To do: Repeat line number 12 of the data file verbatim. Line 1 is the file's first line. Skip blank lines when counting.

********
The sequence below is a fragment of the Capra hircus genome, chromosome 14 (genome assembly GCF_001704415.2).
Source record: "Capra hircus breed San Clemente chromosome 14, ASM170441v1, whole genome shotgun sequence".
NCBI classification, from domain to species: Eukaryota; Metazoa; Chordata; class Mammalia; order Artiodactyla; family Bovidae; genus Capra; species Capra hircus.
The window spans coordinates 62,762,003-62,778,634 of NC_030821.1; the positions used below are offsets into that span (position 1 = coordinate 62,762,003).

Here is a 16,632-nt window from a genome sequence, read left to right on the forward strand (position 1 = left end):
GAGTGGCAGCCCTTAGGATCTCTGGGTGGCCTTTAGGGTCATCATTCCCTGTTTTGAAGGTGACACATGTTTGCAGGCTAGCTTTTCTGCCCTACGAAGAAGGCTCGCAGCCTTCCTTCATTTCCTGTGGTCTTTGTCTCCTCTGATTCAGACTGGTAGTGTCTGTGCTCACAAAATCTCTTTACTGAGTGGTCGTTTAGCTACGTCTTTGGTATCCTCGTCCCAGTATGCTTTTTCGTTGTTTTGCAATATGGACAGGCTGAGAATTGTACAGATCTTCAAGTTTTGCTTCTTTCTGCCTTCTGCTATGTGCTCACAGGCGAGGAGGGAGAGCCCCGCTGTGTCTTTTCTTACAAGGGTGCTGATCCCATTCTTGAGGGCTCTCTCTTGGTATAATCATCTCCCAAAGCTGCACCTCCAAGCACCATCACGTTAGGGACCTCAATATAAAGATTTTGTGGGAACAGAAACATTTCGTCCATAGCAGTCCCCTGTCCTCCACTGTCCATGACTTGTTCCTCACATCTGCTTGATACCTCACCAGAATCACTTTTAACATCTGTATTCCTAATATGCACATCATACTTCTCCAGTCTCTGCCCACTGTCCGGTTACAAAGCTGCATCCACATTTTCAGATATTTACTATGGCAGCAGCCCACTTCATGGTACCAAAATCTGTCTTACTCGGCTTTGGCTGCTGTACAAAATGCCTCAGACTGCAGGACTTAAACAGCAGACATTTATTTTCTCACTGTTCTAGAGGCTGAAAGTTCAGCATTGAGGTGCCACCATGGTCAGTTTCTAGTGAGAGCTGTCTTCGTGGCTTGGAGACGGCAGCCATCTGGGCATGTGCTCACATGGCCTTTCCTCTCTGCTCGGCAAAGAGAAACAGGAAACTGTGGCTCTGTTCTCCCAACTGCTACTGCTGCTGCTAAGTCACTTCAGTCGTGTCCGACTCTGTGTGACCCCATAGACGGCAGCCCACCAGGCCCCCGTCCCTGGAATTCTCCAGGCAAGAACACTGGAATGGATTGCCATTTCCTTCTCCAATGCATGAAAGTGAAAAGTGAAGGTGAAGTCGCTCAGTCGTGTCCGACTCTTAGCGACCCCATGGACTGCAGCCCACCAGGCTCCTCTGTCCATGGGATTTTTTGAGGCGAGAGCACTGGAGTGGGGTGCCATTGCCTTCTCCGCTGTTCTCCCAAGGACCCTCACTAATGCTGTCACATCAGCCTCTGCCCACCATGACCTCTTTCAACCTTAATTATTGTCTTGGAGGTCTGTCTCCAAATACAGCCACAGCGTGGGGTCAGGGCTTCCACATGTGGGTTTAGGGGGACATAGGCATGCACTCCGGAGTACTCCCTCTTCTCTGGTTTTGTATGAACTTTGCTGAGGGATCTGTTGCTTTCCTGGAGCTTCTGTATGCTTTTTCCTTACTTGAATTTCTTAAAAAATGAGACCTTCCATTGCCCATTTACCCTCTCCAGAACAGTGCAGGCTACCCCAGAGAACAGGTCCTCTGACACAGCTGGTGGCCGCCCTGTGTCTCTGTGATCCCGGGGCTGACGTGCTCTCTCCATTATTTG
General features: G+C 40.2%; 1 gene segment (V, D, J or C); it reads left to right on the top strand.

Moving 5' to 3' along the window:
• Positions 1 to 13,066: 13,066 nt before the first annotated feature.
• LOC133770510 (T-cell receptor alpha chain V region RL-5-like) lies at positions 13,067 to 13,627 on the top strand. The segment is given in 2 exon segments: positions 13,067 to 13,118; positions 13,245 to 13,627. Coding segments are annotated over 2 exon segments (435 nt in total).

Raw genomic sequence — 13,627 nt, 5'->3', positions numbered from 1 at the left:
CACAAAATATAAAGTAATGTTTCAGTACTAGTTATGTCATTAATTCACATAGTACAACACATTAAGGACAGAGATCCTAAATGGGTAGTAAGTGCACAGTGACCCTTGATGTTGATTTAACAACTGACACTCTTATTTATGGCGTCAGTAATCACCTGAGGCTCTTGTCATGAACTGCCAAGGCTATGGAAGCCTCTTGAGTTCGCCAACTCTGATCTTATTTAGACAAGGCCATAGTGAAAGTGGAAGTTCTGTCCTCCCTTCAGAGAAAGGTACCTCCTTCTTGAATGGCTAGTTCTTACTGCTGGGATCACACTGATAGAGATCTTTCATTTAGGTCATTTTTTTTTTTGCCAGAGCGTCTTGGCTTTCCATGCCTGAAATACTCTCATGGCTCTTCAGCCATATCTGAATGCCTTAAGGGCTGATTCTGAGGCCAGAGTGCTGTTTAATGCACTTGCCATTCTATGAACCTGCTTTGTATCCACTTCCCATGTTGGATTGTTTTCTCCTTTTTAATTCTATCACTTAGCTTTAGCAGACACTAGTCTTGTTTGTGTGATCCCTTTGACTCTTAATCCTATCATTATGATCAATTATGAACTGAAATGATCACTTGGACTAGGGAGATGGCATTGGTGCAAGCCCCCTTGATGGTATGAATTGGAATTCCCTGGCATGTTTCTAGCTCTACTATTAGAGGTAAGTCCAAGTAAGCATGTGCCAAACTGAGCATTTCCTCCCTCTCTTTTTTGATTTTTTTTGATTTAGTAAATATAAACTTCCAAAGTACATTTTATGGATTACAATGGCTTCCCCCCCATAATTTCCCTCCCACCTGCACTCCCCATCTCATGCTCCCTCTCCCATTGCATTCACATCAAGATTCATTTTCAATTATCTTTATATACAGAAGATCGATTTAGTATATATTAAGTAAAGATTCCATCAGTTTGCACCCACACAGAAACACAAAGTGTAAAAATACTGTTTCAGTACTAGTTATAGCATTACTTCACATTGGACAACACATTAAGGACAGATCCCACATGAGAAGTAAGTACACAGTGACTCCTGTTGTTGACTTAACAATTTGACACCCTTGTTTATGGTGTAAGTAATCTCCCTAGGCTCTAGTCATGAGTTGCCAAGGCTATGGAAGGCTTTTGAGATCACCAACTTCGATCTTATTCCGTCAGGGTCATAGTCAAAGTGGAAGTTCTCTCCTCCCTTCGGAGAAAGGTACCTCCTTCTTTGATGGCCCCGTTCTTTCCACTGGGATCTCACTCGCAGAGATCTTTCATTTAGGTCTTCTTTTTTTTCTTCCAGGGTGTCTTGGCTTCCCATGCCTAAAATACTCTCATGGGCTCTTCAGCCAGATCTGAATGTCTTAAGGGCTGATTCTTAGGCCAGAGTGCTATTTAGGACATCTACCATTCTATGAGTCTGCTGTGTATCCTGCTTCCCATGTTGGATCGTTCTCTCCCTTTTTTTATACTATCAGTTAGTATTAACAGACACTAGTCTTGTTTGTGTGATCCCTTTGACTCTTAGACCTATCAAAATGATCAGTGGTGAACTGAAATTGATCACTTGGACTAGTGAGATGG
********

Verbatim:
CACAAAATATAAAGTAATGTTTCAGTACTAGTTATGTCATTAATTCACATAGTACAACACATTAAGGACAGAGATCCTAAATGGGTAGTAAGTGCACAGTGACCCTTGATGTTGATTTAACAACTGACACTCTTATTTATGGCGTCAGTAATCACCTGAGGCTCTTGTCATGAACTGCCAAGGCTATGGAAGCCTCTTGAGTTCGCCAACTCTGATCTTATTTAGACAAGGCCATAGTGAAAGTGGAAGTTCTGTCCTCCCTTCAGAGAAAGGTACCTCCTTCTTGAATGGCTAGTTCTTACTGCTGGGATCACACTGATAGAGATCTTTCATTTAGGTCATTTTTTTTTTTGCCAGAGCGTCTTGGCTTTCCATGCCTGAAATACTCTCATGGCTCTTCAGCCATATCTGAATGCCTTAAGGGCTGATTCTGAGGCCAGAGTGCTGTTTAATGCACTTGCCATTCTATGAACCTGCTTTGTATCCACTTCCCATGTTGGATTGTTTTCTCCTTTTTAATTCTATCACTTAGCTTTAGCAGACACTAGTCTTGTTTGTGTGATCCCTTTGACTCTTAATCCTATCATTATGATCAATTATGAACTGAAATGATCACTTGGACTAGGGAGATGGCATTGGTGCAAGCCCCCTTGATGGTATGAATTGGAATTCCCTGGCATGTTTCTAGCTCTACTATTAGAGGTAAGTCCAAGTAAGCATGTGCCAAACTGAGCATTTCCTCCCTCTCTTTTTTGATTTTTTTTGATTTAGTAAATATAAACTTCCAAAGTACATTTTATGGATTACAATGGCTTCCCCCCCATAATTTCCCTCCCACCTGCACTCCCCATCTCATGCTCCCTCTCCCATTGCATTCACATCAAGATTCATTTTCAATTATCTTTATATACAGAAGATCGATTTAGTATATATTAAGTAAAGATTCCATCAGTTTGCACCCACACAGAAACACAAAGTGTAAAAATACTGTTTCAGTACTAGTTATAGCATTACTTCACATTGGACAACACATTAAGGACAGATCCCACATGAGAAGTAAGTACACAGTGACTCCTGTTGTTGACTTAACAATTTGACACCCTTGTTTATGGTGTAAGTAATCTCCCTAGGCTCTAGTCATGAGTTGCCAAGGCTATGGAAGGCTTTTGAGATCACCAACTTCGATCTTATTCCGTCAGGGTCATAGTCAAAGTGGAAGTTCTCTCCTCCCTTCGGAGAAAGGTACCTCCTTCTTTGATGGCCCCGTTCTTTCCACTGGGATCTCACTCGCAGAGATCTTTCATTTAGGTCTTCTTTTTTTTCTTCCAGGGTGTCTTGGCTTCCCATGCCTAAAATACTCTCATGGGCTCTTCAGCCAGATCTGAATGTCTTAAGGGCTGATTCTTAGGCCAGAGTGCTATTTAGGACATCTACCATTCTATGAGTCTGCTGTGTATCCTGCTTCCCATGTTGGATCGTTCTCTCCCTTTTTTTATACTATCAGTTAGTATTAACAGACACTAGTCTTGTTTGTGTGATCCCTTTGACTCTTAGACCTATCAAAATGATCAGTGGTGAACTGAAATTGATCACTTGGACTAGTGAGATGG